References: “How Stan Lee’s X-Men Were Inspired by Real-Life Civil Rights Heroes.” History.com, A&E Television Networks, www.history.com/.amp/news/stan-lee-x-men-civil-rights-inspiration.

“The Racial Politics of X-Men.” Psychology Today, Sussex Publishers, 5 June 2011, www.psychologytoday.com/us/blog/between-the-lines/201106/the-racial-politics-x-men?amp.



The Hate U Give

When choosing a topic for this assignment, I knew right away what I was going to choose. The movie “The Hate U Give” is a great movie to choose to talk about for this assignment. This movie was made in 2018 and demonstrated injustice, identity, and power. This movie is about a 16-year-old African American girl named Starr who is constantly going back and forth between two worlds which are the poor, mostly black neighborhood where she lives and the wealthy, mostly white prep school that she attends. But one night, she witnesses a fatal shooting of her childhood friend at the hands of a white police officer that changes her life forever. Starr goes through this traumatic event and tries to fight for justice for her best friend Khili. At the end of the movie, she ends up telling the world what happened and that he deserved to live even though the white officer got away with it. She is faced with the pressure from both sides of the community when trying to find her voice and to stand up for what’s right.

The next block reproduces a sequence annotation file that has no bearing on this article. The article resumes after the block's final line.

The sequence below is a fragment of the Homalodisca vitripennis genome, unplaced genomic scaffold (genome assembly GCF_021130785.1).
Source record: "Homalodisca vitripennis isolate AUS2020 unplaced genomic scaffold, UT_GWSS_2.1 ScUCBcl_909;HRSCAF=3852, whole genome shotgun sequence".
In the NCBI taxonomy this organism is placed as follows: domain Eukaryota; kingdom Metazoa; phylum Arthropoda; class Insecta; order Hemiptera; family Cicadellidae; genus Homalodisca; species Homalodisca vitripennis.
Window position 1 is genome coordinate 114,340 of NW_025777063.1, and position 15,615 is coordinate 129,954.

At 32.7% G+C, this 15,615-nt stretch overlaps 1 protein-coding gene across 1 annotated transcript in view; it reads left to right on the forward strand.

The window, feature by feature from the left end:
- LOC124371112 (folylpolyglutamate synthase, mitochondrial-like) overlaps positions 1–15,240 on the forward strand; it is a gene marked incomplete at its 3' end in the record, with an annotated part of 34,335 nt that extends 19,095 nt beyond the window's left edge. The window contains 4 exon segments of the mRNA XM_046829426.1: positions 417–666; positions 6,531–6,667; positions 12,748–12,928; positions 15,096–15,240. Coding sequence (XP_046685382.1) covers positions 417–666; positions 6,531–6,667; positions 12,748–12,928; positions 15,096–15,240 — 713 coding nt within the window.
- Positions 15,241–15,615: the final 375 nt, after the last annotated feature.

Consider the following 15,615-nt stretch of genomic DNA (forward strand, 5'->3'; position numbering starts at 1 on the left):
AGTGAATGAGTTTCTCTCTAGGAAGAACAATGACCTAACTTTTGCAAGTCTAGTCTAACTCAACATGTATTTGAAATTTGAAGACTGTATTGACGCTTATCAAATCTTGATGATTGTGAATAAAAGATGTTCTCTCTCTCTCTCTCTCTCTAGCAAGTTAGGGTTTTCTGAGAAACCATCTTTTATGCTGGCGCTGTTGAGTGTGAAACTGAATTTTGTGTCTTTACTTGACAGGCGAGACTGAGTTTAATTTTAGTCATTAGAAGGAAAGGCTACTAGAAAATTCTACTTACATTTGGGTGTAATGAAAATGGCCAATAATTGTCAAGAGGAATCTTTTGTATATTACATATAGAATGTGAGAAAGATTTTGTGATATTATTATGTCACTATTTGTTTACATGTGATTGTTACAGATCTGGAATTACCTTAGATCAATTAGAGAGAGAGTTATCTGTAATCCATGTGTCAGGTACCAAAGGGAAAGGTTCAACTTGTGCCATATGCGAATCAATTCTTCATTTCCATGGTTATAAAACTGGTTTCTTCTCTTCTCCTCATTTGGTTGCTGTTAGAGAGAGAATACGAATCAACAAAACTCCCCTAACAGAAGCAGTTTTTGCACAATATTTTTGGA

Throughout this movie, Starr struggles with finding her identity because of the mostly white prep school that she attends. She explains that she has to watch how she talks because she doesn’t want to come off as “ghetto” in a majority rich white school. She comes face to face with one of her white friend’s reactions and racist comments that she says about how she felt bad for the police officer, when he was in the wrong. This movie also demonstrates white privilege because the officer got away with the murder of Khalil due to being white. In one scene, Starr has a conversation with her uncle who is an officer. She asks him if Khalil was a white male, would he have told him to put his hands up or shot him right away when seeing him reach into the car and he said that he would have asked him to put his hands up because white males are less threatening then African Americans. He explains that this is why the officer shot first and asked questions later all because he was an African American male. This not only demonstrates power but also injustice. This movie is nothing but white privilege and injustice to the point that every scene would be a great example. This movie portrays Starr and Khalil as this “otherness” that De Beauvoir explains in this text. A great example of otherness in this movie is when Starr goes to school. She explains that she is treated differently than everyone else because she is black. They try to “act black” and she explains that she has to watch the way she acts and talks to not be considered ghetto. She explains at the beginning that she has to be two completely different people when it comes to school and at home. Her father also treats her white boyfriend Chris like this “other” when Starr brings him home to meet her father. This movie is a great example of everything that we have been learning in this class and I recommend seeing it because it is a great movie especially for this class. I think this director wanted the audience to take away from this movie that there is still racial injustice going on to this day due to someone’s color of skin and that we need to speak up to end racial discrimination and injustice.